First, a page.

From amongst the Levitical community, who oversaw Israel’s cultic objects and organised the day-to-day running of their sanctuary, were drawn the priests who offered sacrifices, and the Levites who taught the sacred texts and advised on the law. To read the sacred texts they needed to be literate. Furthermore, at least the priests amongst them required mathematical competence, for their duties obliged them to carry out routine numeric tasks, ranging from valuations to calculating proportionate payments and cash redemption values (Lev 27:1-34). To facilitate these educational and judicial roles, the Levites lived in cities that were scattered throughout the tribal lands (2 Chr 15:3, Deut 33:8-10).

When the nation’s eventual adoption of a king brought with it the burden of taxation, the Levites would have looked like ready-made collectors. Down the centuries, they had become used to gathering dues and managing finances. Amongst them were numerate individuals who had many opportunities for contact with the people. They travelled regularly and easily throughout the countryside and their social and religious status offered a measure of protection from attack. They ministered in the seats of power such as Jerusalem, and yet they lived, at other times, in cities scattered throughout the provinces (Num 35:8, Josh 21:1-45, Deut 18:6). Furthermore, people made routine annual visits to the places of worship that they maintained (2 Chr 8:12-13). The Levites were also less likely to resort to theft than most, for they already had their basic welfare provided for (Deut 14:27-29) and their religion required them to deal honestly (Lev 19:11, Exod 20:15).

The art of funding building projects

Both King Joash and the later King Josiah involved Levites in official money gathering (2 Chr 24:4-5, 34:8-9). Moreover, when Pompey conquered Jerusalem in 63 B.C., some suggest that the Roman also used them to perform that role12. Pompey was interested in collecting tribute, however both Josiah and Joash wanted to finance temple restoration work. It is therefore, perhaps no coincidence that, at the time of Jesus birth, Herod the Great had just such a project underway, re-building the Jerusalem temple in spectacular fashion and, no doubt, at spectacular cost. Concerning this temple, the Jewish historian Josephus records that Herod spent so much on it that it seemed as if his adornments must surpass those of any previous king (Antiquities 15.396). Surely, Herod could not have financed such a vast project solely through his own means. Somewhere, behind the scenes, someone was collecting a large amount of money. Matthew himself refers to the half-shekel tax (Matt 17:24), a poll tax providing funds for the service of the tabernacle and originally collected by temple officials only following a census (Exod 30:12-15). By Jesus’ time, collection of that tax had become an annual fund raising event13.

The involvement of Levites in tax collecting leaves us with an intriguing possibility, that Herod had once again pressed them into service and that his arrangements formed the basis, or at least provided some of the manpower, for the subsequent Roman system. The idea is enticing, for it would explain why a man with such a detailed knowledge of the scriptures was involved in tax farming, why Mark and Luke both refer to Matthew as ‘Levi’, and why Matthew’s gospel shows such an interest in the Law of Moses and cleanliness.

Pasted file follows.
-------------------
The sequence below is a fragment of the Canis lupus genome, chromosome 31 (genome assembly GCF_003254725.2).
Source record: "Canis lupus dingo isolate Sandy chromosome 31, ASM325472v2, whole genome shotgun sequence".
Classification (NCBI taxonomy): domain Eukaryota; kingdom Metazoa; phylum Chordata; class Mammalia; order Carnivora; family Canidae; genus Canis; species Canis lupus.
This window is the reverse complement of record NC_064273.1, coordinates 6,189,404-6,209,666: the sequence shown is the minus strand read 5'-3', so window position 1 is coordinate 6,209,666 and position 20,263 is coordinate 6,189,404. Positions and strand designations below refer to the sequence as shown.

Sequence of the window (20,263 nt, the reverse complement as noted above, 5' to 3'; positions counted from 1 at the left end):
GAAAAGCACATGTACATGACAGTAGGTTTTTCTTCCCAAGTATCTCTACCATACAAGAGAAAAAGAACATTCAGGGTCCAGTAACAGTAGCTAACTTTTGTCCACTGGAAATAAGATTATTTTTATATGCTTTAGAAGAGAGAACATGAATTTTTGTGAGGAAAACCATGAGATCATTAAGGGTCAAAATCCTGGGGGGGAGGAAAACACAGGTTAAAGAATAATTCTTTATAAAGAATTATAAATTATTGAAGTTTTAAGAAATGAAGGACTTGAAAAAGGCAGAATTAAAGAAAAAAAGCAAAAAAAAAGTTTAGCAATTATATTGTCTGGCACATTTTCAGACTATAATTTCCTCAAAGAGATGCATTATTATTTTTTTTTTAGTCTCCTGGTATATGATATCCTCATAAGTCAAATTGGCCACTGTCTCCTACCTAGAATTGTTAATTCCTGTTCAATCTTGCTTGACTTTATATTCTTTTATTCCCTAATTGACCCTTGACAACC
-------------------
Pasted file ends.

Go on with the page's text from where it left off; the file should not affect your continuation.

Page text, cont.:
The other Matthew

There is a popular perception in some quarters that Jesus disciples were ordinary, uneducated and untrained folk14. Some certainly may have been, at least up until Jesus called them. However, in the case of Matthew, we have to set aside any such preconception. Matthew was an educated and successful businessman. He may also have been a Levite, who, before encountering John the Baptist, had found no use for his education other than tax collecting. I therefore see no reason to search further for an author for Matthew’s Gospel. I shall (in the company of at least the occasional distinguished academic15) approach it as the work of the apostle Matthew; an eyewitness of John the Baptist’s activities, a close companion of Jesus, an intellectual concerned with theological issues, and a man whose encyclopaedic knowledge of the scriptures means his book is definitely worth reading.

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1 D. A. Hagner, "Matthew," ISBE, 3: 280.

2 James Strong, The exhaustive concordance of the Bible, (Electronic ed.; Ontario: Woodside Bible Fellowship, 1996), G3156.

3 A. W. Fortune, "Alphaeus," ISBE, 1:100.

4 Following Judas’ death, Peter insisted that the replacement apostle should share the experience of Jesus enjoyed by the remaining eleven, including presence at the Lord’s baptism (Acts 1:15-22). The apostles’ presence at that event may also explain Jesus statement that they would be witnesses because they had been with him from the beginning (John 15:26).

5 See also Luke 7:29 for evidence of tax collectors who had been baptised by John choosing to support Jesus in a confrontation with Pharisees and lawyers.

6 Krauss, Samuel, “Jesus of Nazareth,” The Jewish Encyclopedia, New York, Funk and Wagnalls, 1904. 7:160-178.

7 Matt 4:13 taken with 9:1, 9, place Jesus moving on to the Capernaum area when he met Matthew.

8 James Strong, The exhaustive concordance, 1996, G5057.

9 Otto Michel,τελώνης,” TDNT, 8:88-105. Specifically 8:95.

10 Sweet, L.M., & Gay, G.A., “Tax,” ISBE, 4:734-42. Specifically 4:741.

11 Michel, TDNT, 8:88-105. Specifically 8:98.

12 Otto Michel, TDNT, 8:88-105. Specifically 8:96.

13 Louis Matthews Sweet and George A. Gay, “Tax; Tribute,” ISBE, 4:739-42. Specifically 4:742.

14 Samuel Krauss, “Jesus of Nazareth,” The Jewish Encyclopedia, New York, Funk and Wagnalls, 1904. 7:160-178.

15 E.g. Tom Wright in his popular commentary on this Gospel, Matthew for Everyone (SPCK, 2004).